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Click Depth Impacts SEO, Users and Navigation

Click depth is a navigation and user interface term that defines how many clicks a user needs to get to a specific page.

For example, any pages with a link from the homepage of a site have a click depth of one. Obviously, search engines will have an easy time to reach those pages if they begin indexing the site with the homepage.

It is logical to assume that search engines place a high value on the homepage because they recognize it as such and because of the number of pages on the site that link back to it.

Those backlinking pages usually have the homepage in one or more navigation bars. If the homepage has a high value, so do the links on the homepage.

Important pages such as the homepage have two types of links: static and dynamic. The static links usually stay there for long periods of time because they link to hubs of content or other important, highly used pages.

The dynamic links come and go with site activity. They often link to new, refreshed or timely pages of content.

The Problem With High Click Depth

Sites with a deep content structure may have few categories of content. These categories may link to subcategories or even sub-subcategories before reaching an actual document.

In other cases, articles are reachable only through other articles. If the articles with the originating links are deep in the site as well, their linking targets become difficult or almost impossible to find by search engines.

If they are impossible to find by search engines, they are usually impossible to find by site visitors. The content ends up being without any value. They are wasted efforts.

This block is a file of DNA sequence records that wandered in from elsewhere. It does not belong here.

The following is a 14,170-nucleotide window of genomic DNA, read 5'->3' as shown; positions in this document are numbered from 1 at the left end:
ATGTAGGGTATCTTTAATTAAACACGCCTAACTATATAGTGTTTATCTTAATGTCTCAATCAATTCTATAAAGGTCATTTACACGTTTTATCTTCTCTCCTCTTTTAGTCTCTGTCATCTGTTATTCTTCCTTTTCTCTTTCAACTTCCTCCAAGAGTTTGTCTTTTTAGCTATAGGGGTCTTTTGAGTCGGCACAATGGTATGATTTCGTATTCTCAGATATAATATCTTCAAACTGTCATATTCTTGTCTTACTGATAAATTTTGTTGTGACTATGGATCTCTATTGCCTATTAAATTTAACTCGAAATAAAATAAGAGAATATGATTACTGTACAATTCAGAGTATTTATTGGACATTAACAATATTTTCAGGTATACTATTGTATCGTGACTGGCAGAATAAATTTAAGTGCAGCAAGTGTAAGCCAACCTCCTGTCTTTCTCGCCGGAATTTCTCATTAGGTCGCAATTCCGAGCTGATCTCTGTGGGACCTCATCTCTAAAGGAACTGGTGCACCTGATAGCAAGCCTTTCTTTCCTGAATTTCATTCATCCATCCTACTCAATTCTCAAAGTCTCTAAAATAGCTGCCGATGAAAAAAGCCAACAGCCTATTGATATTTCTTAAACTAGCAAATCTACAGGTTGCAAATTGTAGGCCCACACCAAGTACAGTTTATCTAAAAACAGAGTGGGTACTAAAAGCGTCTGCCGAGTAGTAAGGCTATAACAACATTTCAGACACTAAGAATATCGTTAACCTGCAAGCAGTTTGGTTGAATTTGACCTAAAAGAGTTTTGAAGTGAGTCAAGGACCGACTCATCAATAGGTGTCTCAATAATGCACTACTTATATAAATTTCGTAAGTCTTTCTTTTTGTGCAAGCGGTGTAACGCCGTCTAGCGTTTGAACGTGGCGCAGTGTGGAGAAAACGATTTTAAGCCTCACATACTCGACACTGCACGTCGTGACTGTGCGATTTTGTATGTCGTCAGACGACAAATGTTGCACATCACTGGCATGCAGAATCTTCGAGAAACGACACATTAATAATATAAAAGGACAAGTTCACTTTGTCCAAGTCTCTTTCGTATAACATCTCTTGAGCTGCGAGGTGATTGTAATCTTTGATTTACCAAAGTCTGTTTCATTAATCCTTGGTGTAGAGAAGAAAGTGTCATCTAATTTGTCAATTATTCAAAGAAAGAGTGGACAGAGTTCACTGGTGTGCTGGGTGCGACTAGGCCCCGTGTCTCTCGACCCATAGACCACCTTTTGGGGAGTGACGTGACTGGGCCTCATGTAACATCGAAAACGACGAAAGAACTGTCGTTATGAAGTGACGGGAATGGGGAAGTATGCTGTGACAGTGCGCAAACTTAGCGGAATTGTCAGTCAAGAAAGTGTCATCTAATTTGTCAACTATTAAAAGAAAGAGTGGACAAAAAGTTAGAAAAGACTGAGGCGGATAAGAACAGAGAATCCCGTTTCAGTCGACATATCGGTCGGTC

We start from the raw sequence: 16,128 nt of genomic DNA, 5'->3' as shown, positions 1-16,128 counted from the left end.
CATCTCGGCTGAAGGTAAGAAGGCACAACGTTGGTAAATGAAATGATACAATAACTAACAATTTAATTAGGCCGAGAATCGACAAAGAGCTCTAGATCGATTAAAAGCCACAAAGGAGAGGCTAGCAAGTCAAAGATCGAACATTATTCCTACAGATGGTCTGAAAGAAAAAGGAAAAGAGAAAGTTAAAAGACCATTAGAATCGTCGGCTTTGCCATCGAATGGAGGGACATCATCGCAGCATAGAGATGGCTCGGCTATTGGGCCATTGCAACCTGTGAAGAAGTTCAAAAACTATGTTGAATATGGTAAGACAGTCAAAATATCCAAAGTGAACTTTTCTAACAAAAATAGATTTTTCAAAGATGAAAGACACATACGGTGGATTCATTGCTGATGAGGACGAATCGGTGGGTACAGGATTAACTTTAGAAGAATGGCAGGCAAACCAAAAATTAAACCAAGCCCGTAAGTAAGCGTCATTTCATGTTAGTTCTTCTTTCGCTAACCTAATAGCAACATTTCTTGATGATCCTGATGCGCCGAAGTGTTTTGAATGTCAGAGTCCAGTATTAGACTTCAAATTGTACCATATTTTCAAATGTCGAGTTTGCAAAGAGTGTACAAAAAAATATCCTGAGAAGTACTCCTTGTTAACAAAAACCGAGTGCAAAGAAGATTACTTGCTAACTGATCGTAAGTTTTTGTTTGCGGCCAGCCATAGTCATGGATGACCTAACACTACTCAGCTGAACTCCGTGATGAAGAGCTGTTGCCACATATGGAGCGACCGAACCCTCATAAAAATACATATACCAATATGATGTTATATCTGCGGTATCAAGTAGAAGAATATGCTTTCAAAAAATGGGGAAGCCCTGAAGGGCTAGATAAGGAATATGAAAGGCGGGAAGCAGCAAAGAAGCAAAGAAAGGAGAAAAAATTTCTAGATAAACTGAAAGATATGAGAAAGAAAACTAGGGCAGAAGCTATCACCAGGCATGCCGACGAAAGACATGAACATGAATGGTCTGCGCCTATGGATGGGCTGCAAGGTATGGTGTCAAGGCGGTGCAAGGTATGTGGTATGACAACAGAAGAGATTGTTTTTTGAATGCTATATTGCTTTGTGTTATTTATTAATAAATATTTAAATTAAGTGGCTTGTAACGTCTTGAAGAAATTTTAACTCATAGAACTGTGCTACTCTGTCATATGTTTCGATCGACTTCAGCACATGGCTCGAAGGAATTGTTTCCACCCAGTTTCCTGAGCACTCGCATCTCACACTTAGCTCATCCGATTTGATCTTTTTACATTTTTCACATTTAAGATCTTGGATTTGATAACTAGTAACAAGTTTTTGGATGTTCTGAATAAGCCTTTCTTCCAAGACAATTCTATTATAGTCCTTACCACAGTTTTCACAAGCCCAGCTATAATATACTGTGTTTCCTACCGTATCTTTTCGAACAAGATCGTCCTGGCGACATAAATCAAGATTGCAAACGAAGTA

Even if the search engines find them, their depth signals a lack of value by the site. Why should a search engine rank an article highly if the site itself doesn’t value it?

More to the point, a deep article has fewer user interactions and fewer signals to search engines about how user perceive its value.

How to Improve Click Depth

One easy answer to improving click depth lies with the number of content categories. The WordPress content management system is a good example of one way to solve the problem.

WordPress offers both categories and tags as a way of organizing content. Every article has the ability go get assigned both a broader category and a narrowly specific tag. Site publishers can display both the categories and the tags easily on every page on the site. They also can display them only on some specific pages as another option.

The word “hubs” is a related concept to categories and tags, although not necessarily the same thing. In the WordPress world, a hub is a category or tag, but categories and tags aren’t always hubs.

A site publisher can group content together into hubs that aren’t under categories or tags. For example, a group of five articles about an event might become a hub, but there are not enough articles to justify an entire category or tag.

Publishers can then promote the hubs on the homepage when appropriate or, likewise, remove them when appropriate. In that case, they are temporarily reducing click depth.

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